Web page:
Mountainfilm 2024: Wade Davis is Guest Director & Featured Speaker, 5/23 – 5/27!

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Mountainfilm 2024: Wade Davis is Guest Director & Featured Speaker, 5/23 – 5/27!

Based in Telluride, Mountainfilm announced late December that Wade Davis is returning to town over Memorial Weekend, not only as a featured speaker but also as Guest Director.

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“Mountainfilm made my life. It’s where I first connected with National Geographic and where I met many of my life-long friends and colleagues. I feel like I am coming home.”  – Wade Davis.

Described as “a rare combination of scientist, scholar, poet and passionate defender of all of life’s diversity,” at Mountainfilm in Telluride, simply saying “Wade Davis” is tantamount to incanting “Open Sesame,” the name unlocking doors of the mind. Renaissance man? Well yes, but that moniker is a defensive move: the actual list of accolades and credits that adhere to Wade could fill the Manhattan telephone book.

One of the most celebrated Mountainfilm speakers of all time, in late December, the nonprofit announced that Wade Davis would be its 2024 guest director, clearly a well-deserved honorarium, which also means he has helped retiring Festival Director Suzan Beraza with programming, notably speakers, including a number of his Nat Geo colleagues.

Over Memorial weekend Wade will be speaking on a number of topics, including Colombia. In the preface to his most recent book on the subject, “Magdalena, River of Dreams,” he wrote:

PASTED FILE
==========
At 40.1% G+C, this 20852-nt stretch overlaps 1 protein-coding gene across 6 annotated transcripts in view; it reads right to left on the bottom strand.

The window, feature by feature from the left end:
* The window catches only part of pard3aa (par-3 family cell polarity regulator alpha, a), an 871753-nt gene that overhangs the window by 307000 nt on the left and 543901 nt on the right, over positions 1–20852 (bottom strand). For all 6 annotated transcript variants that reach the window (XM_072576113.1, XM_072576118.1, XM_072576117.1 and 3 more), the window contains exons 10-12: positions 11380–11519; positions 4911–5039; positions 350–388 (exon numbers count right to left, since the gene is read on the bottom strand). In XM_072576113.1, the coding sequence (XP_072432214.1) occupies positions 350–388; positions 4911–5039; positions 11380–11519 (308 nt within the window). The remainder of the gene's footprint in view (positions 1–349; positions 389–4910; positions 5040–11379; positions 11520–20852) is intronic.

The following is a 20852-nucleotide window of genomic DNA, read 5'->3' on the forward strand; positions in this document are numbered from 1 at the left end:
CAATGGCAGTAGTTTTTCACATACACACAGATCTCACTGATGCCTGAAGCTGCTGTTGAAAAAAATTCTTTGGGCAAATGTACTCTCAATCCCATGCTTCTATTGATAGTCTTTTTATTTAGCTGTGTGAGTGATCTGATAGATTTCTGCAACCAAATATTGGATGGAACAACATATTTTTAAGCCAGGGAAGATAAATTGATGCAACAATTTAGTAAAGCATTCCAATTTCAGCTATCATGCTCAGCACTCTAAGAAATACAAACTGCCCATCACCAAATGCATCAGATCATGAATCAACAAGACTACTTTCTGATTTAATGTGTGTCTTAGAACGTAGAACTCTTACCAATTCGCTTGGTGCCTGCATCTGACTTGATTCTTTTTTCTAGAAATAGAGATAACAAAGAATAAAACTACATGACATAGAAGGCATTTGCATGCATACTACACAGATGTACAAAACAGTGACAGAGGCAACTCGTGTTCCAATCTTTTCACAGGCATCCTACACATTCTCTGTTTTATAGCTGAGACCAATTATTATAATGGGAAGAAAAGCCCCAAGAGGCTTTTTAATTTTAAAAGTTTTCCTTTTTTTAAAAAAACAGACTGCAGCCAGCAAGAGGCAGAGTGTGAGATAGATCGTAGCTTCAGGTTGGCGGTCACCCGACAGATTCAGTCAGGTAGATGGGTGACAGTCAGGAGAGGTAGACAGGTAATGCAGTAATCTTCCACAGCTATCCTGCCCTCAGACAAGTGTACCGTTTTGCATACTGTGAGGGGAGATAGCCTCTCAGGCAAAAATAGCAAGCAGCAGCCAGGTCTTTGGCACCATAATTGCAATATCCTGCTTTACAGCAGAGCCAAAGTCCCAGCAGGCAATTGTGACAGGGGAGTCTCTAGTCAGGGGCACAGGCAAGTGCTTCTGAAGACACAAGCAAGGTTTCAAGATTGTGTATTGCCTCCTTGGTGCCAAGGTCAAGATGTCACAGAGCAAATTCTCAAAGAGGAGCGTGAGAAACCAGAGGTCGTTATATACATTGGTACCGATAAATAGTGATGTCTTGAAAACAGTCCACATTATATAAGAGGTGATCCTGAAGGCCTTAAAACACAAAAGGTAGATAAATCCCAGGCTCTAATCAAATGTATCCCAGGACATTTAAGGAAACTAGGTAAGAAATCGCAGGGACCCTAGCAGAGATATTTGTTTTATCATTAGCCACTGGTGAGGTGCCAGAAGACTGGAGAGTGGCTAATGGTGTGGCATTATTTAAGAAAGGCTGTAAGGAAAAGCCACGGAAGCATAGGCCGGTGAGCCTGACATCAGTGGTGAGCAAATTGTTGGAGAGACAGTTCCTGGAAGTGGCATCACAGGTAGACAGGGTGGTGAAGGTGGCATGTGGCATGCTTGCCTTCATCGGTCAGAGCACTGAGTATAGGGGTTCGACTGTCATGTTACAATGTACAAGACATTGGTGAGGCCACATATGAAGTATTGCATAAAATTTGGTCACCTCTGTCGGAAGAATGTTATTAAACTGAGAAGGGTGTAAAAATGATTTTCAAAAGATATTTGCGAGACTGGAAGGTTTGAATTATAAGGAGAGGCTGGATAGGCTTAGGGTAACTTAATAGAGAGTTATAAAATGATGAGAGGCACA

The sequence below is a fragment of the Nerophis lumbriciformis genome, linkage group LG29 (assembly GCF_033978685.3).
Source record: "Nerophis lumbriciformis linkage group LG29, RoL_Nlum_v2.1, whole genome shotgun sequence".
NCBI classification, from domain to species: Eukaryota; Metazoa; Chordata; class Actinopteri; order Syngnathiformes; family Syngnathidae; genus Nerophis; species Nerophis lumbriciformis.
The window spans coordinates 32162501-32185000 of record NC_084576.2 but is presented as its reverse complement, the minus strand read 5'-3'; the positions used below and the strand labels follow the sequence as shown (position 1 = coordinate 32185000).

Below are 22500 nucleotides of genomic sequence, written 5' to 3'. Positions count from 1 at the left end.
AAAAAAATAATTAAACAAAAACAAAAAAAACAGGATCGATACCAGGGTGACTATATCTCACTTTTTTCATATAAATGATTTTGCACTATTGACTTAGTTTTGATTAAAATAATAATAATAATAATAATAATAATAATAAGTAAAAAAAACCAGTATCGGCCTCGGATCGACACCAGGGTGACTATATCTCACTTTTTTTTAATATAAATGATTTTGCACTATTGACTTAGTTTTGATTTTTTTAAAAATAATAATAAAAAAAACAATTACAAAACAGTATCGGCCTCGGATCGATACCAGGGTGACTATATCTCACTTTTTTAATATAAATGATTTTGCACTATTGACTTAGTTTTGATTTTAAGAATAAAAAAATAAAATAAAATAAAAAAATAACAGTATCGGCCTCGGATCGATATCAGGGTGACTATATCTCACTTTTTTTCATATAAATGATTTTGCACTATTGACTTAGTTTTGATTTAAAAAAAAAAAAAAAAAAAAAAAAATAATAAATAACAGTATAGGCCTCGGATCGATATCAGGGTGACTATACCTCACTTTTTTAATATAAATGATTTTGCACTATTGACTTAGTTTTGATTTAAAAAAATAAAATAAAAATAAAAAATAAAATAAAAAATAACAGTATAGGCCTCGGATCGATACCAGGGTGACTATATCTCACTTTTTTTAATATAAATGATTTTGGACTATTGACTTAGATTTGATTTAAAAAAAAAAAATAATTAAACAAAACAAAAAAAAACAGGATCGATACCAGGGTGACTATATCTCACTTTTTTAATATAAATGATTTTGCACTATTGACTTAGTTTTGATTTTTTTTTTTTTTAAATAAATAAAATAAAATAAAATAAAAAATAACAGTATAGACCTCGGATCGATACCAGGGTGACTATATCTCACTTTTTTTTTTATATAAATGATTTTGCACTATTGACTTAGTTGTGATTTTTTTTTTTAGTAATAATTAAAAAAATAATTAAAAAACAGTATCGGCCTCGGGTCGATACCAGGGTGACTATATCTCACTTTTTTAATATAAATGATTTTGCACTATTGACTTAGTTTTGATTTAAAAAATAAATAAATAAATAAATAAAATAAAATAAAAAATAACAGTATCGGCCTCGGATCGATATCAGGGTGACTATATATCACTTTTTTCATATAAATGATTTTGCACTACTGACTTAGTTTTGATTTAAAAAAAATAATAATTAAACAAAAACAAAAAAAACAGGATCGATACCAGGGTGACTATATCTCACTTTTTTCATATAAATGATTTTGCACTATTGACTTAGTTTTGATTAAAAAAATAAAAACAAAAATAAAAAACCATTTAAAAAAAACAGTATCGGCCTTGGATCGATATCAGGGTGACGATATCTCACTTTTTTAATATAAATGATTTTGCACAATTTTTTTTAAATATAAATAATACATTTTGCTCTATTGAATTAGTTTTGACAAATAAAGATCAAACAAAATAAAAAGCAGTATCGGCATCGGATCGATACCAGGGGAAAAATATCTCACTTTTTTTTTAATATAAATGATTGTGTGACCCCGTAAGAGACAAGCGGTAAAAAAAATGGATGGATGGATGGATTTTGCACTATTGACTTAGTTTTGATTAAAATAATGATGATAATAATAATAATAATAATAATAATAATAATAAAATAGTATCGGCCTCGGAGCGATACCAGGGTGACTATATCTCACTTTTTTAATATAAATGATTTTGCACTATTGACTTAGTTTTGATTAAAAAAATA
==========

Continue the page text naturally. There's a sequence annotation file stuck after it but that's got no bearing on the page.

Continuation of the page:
“Travelers often become enchanted with the first country that captures their hearts and gives them license to be free. For me, it was Colombia. The mountains and forests, rivers and wetlands, the mysterious páramos, and the beauty and power of every tropical glen and snow-­ crested equatorial peak opened a doorway to a wider world that I would spend my entire life coming to know. In ways impossible fully to explain, the country allowed me, even as a boy, to imagine and dream. Coming of age in Colombia in the early 1970s, living on the open road, sleeping where my hat fell, I was never afraid. The warmth of the people enveloped a young traveler like a protective cloak, tailor-­made for wonder. The land itself inspired one “to risk,” as I wrote in the frontispiece of an early teenage journal, “discomfort and uncertainty for understanding.” Colombia me dio alas paravolar. Colombia, as a friend once remarked, gave me the wings to fly…”

An impassioned protector of the natural wonders of the world: people, places and things, Wade tackles (and will also share) that subject at Mountainfilm. In the introduction of his latest book, “Beneath the Surface of Things,” a collection of essay on the natural world written at the dawn of the Age of Corona, he said: